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Vertex (VRTX) Consolidating R&D Ops in 3 Locations, Shutters Site in Canada

3/29/2017 5:59:47 AM

Vertex Consolidating R&D Ops in 3 Locations, Shutters Site in Canada March 29, 2017
By Mark Terry, Breaking News Staff

Boston, Mass.-based Vertex Pharmaceuticals (VRTX) is closing a research facility in Canada, while at the same time consolidating research-and-development operations down to three operations.

Most of the operational changes were outlined in the company’s annual report. In February 2017, the company decided to consolidate its research activities to Boston, Milton Park and San Diego. As of December 31, 2016, Vertex had about 2,150 employees, compared to 1,950 the previous year. About 1,725 are located in the U.S., 350 in Europe and about 75 in Canada.

A company spokesperson told Endpoints NewsJohn Carroll that the company “will continue to invest significantly in scientific innovation. There were no layoffs in Boston research. Our plan is to continue to increase the number of people in our research organization.”

However, some staffers at the company told Carroll that there were some layoffs in R&D in Boston, although “not many.”

Carroll writes, “A former Vertex staffer told me, also anonymously, that the company frequently used such ‘stealth layoffs’ to root out 10 to 15 research staffers in particular groups at a time. None of them were announced, as new hires were brought in and the overall headcount didn’t drop.”

He also notes that disruption of R&D seems to be a recent trend at established biopharma companies, citing Merck (MRK), AstraZeneca (AZN) and Amgen (AMGN). “In most cases,” Carroll writes, “these companies are shuttering outlying operations and concentrating forces in their top hubs.”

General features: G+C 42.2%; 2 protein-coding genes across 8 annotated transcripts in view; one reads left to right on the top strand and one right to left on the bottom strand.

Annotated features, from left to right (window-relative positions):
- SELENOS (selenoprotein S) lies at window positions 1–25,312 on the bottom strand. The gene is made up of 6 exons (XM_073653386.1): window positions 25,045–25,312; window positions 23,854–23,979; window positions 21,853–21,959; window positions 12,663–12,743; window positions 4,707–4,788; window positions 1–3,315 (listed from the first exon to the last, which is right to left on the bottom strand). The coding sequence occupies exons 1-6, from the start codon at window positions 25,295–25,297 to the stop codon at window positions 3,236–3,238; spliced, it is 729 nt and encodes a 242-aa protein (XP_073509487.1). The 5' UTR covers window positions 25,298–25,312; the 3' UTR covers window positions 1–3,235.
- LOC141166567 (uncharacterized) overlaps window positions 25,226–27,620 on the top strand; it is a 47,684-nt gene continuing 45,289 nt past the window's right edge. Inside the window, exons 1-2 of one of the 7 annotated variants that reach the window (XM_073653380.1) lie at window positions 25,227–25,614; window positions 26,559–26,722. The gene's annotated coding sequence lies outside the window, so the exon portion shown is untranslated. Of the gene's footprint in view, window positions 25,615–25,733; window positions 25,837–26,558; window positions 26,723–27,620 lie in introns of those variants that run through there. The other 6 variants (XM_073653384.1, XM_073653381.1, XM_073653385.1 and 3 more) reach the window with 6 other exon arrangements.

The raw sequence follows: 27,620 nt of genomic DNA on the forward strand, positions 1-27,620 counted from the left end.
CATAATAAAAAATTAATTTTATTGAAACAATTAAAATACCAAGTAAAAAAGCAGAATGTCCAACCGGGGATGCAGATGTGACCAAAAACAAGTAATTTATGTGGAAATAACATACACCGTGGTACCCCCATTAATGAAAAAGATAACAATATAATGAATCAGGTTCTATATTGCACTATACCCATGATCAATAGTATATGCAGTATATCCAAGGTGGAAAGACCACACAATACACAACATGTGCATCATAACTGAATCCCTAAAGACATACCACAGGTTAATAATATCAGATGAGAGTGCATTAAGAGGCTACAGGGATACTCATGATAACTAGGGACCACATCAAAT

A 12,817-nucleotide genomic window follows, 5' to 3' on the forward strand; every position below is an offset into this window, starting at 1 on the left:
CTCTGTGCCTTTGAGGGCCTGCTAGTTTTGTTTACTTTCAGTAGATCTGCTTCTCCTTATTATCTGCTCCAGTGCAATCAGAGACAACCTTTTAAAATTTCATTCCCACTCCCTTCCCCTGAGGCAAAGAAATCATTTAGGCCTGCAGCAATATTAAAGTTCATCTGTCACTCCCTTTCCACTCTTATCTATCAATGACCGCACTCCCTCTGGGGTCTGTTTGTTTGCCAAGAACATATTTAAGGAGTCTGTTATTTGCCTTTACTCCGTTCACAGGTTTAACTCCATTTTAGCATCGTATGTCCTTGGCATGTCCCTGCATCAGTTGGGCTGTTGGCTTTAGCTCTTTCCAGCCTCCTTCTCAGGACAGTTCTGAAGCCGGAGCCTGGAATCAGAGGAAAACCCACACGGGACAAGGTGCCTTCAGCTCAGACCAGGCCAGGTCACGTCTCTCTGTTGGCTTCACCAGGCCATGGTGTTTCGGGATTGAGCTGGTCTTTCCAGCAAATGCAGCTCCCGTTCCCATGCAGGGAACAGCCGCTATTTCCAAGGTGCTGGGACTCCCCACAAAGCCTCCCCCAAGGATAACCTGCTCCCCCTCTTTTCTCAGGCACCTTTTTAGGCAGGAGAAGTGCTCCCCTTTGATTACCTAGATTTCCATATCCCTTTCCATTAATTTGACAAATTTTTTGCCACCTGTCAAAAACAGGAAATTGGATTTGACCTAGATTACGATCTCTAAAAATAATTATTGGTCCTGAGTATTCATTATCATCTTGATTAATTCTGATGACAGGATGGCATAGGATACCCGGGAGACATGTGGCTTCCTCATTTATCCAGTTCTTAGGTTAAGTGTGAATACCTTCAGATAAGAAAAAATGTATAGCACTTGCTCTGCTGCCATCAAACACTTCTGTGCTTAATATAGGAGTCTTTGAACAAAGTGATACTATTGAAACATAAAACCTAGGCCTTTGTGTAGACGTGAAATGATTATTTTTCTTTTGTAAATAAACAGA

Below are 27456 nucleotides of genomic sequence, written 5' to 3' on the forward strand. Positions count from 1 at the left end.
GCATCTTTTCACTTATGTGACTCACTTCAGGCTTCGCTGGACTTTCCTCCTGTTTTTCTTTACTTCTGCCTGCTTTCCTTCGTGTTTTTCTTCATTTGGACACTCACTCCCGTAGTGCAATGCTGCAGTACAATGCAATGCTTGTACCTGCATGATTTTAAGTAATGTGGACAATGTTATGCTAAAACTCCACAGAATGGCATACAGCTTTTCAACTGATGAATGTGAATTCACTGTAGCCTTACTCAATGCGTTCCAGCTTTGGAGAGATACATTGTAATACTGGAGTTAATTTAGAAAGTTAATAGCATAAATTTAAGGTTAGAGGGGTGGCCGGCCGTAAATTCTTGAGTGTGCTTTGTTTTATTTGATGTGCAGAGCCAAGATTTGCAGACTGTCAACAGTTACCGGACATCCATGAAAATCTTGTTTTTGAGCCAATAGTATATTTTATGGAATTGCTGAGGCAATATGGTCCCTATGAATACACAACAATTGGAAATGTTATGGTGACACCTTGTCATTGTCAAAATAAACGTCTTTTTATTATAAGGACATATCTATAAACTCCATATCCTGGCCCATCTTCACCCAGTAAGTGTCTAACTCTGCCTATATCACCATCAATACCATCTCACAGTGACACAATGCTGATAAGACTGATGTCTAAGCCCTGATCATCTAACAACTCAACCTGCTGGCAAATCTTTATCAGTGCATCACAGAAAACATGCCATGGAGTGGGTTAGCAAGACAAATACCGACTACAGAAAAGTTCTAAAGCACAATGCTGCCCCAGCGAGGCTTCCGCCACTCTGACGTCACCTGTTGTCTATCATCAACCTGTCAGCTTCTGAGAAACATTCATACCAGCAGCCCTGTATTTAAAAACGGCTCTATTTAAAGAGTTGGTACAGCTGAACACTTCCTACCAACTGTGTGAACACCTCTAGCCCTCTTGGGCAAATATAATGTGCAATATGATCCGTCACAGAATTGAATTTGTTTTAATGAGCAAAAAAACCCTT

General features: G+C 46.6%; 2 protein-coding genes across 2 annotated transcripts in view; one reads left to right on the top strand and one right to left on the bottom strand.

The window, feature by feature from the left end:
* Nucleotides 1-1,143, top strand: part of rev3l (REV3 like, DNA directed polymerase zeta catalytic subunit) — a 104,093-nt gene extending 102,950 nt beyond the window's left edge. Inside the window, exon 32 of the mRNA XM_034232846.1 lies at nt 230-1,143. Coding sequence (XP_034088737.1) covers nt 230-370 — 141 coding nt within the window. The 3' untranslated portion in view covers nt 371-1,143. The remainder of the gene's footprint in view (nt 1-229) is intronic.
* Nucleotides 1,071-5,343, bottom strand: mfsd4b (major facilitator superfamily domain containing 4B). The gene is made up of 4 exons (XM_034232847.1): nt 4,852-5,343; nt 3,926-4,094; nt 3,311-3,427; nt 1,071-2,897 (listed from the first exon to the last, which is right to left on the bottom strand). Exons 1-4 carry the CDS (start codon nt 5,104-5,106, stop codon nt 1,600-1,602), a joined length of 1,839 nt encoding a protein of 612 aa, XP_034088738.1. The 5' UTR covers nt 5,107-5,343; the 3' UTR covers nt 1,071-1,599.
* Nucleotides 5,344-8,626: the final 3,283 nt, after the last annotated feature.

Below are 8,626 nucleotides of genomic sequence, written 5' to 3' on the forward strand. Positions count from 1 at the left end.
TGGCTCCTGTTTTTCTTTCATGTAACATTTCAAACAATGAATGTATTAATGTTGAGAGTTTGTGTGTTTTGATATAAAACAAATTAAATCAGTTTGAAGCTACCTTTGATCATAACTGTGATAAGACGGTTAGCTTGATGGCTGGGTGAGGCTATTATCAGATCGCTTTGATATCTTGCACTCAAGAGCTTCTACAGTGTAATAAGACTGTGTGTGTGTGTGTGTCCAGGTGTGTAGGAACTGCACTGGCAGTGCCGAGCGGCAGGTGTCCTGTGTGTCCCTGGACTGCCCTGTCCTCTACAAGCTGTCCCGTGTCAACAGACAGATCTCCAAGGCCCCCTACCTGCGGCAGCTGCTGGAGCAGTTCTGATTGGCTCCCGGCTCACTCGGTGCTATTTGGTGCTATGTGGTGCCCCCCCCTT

In January, Vertex licensed four of its oncology R&D programs to Merck KgaA (MKGAF.PK). Vertex received $230 million upfront, and will receive royalties on future net sales. Merck was taking on full responsible for development and commercialization.
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One of the programs was for ataxia telangiectasia and Rad3-related (ATR) protein kinase inhibitors. It had two compounds, VX-970 and VX-803. The second program was a DNA-dependent protein kinase (DNA-PK) inhibitor program. Its clinical candidate is VX-984, currently in a Phase I trial. Preclinical programs include an immuno-oncology program and one that it describes as “against a completely novel target.”

Also, in summer 2016, Vertex abandoned a late-stage trial for a combination of VX-661 and its lead drug for cystic fibrosis, Kalydeco (ivacaftor) in patients with one copy of the F508del mutation and one copy of a mutation that causes minimal CFTR protein function (F508del het/min), after it failed to show an improvement in lung function.

And just yesterday, Vertex announced results from two Phase III trials of VX-661 and ivacaftor that showed the combination provided statistically significant improvement in lung function in CF patients ages 12 and older. These patients have specific mutations in the CF transmembrane conductance regulator (CFTR) gene.

“The tezacaftor/ivacaftor combination treatment demonstrated clinically meaningful benefits, with a favorable safety profile, across multiple patient groups,” said Jeffrey Chodakewitz, executive vice president and chief medical officer at Vertex, in a statement. “This combination treatment may provide a promising new option for treating the underlying cause of CF in the future and brings us increasingly closer to our goal of developing new medicines for all people with the disease.”

Carroll, writing for Endpoints News, noted, “The stock responded in kind, shooting up a whopping 17 percent in after-market trading, even though there’s little sign that the data on display will thaw some frigid relationships with a large segment of payers who clearly are reluctant to cover these drugs.”

This is particularly true in Europe, where some insurers are reluctant to pay $259,000 for Orkambi. Carroll notes, “That reluctance on payers’ part has kept revenue dragging significantly behind initial expectations. And there’s no convincing reason to believe that the combo data is so strong payers will drop their objections and embrace the new pair-up.”

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